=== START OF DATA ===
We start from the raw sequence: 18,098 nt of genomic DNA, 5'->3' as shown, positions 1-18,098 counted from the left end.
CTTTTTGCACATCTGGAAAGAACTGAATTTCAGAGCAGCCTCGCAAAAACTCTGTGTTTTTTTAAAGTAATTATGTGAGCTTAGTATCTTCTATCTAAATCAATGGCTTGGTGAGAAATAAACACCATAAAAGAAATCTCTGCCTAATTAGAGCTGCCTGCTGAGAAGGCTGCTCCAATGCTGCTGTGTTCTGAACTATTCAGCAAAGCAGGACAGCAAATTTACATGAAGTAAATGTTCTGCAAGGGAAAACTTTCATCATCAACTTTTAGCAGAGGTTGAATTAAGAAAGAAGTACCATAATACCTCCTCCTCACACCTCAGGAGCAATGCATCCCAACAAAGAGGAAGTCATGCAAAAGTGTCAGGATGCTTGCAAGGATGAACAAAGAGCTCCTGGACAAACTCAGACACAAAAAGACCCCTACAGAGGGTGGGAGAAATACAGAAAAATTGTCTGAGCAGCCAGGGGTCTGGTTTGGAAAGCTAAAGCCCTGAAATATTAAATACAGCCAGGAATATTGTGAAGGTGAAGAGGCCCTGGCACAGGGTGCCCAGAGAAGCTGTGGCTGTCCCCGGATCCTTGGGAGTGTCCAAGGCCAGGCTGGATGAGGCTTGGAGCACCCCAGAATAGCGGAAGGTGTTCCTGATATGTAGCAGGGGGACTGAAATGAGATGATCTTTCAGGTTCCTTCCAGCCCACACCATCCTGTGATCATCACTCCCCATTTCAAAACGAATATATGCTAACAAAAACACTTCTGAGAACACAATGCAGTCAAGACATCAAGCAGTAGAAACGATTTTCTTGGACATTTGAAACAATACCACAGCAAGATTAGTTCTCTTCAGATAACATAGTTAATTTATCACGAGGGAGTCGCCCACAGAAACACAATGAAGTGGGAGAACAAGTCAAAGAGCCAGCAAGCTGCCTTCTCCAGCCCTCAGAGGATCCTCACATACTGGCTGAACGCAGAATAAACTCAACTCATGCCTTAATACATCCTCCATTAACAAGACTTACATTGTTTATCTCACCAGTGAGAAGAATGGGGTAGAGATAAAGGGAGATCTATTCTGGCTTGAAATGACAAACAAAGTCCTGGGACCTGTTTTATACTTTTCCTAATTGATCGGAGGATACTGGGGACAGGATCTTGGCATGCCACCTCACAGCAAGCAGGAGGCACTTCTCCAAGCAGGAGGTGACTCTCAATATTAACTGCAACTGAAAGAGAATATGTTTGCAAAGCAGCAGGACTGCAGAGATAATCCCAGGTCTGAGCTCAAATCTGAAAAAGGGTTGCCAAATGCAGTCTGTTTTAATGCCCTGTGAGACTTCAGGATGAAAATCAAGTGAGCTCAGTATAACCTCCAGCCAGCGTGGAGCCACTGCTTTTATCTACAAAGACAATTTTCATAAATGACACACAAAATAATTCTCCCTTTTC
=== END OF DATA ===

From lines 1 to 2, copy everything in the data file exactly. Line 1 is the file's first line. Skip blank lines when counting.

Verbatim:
We start from the raw sequence: 18,098 nt of genomic DNA, 5'->3' as shown, positions 1-18,098 counted from the left end.
CTTTTTGCACATCTGGAAAGAACTGAATTTCAGAGCAGCCTCGCAAAAACTCTGTGTTTTTTTAAAGTAATTATGTGAGCTTAGTATCTTCTATCTAAATCAATGGCTTGGTGAGAAATAAACACCATAAAAGAAATCTCTGCCTAATTAGAGCTGCCTGCTGAGAAGGCTGCTCCAATGCTGCTGTGTTCTGAACTATTCAGCAAAGCAGGACAGCAAATTTACATGAAGTAAATGTTCTGCAAGGGAAAACTTTCATCATCAACTTTTAGCAGAGGTTGAATTAAGAAAGAAGTACCATAATACCTCCTCCTCACACCTCAGGAGCAATGCATCCCAACAAAGAGGAAGTCATGCAAAAGTGTCAGGATGCTTGCAAGGATGAACAAAGAGCTCCTGGACAAACTCAGACACAAAAAGACCCCTACAGAGGGTGGGAGAAATACAGAAAAATTGTCTGAGCAGCCAGGGGTCTGGTTTGGAAAGCTAAAGCCCTGAAATATTAAATACAGCCAGGAATATTGTGAAGGTGAAGAGGCCCTGGCACAGGGTGCCCAGAGAAGCTGTGGCTGTCCCCGGATCCTTGGGAGTGTCCAAGGCCAGGCTGGATGAGGCTTGGAGCACCCCAGAATAGCGGAAGGTGTTCCTGATATGTAGCAGGGGGACTGAAATGAGATGATCTTTCAGGTTCCTTCCAGCCCACACCATCCTGTGATCATCACTCCCCATTTCAAAACGAATATATGCTAACAAAAACACTTCTGAGAACACAATGCAGTCAAGACATCAAGCAGTAGAAACGATTTTCTTGGACATTTGAAACAATACCACAGCAAGATTAGTTCTCTTCAGATAACATAGTTAATTTATCACGAGGGAGTCGCCCACAGAAACACAATGAAGTGGGAGAACAAGTCAAAGAGCCAGCAAGCTGCCTTCTCCAGCCCTCAGAGGATCCTCACATACTGGCTGAACGCAGAATAAACTCAACTCATGCCTTAATACATCCTCCATTAACAAGACTTACATTGTTTATCTCACCAGTGAGAAGAATGGGGTAGAGATAAAGGGAGATCTATTCTGGCTTGAAATGACAAACAAAGTCCTGGGACCTGTTTTATACTTTTCCTAATTGATCGGAGGATACTGGGGACAGGATCTTGGCATGCCACCTCACAGCAAGCAGGAGGCACTTCTCCAAGCAGGAGGTGACTCTCAATATTAACTGCAACTGAAAGAGAATATGTTTGCAAAGCAGCAGGACTGCAGAGATAATCCCAGGTCTGAGCTCAAATCTGAAAAAGGGTTGCCAAATGCAGTCTGTTTTAATGCCCTGTGAGACTTCAGGATGAAAATCAAGTGAGCTCAGTATAACCTCCAGCCAGCGTGGAGCCACTGCTTTTATCTACAAAGACAATTTTCATAAATGACACACAAAATAATTCTCCCTTTTC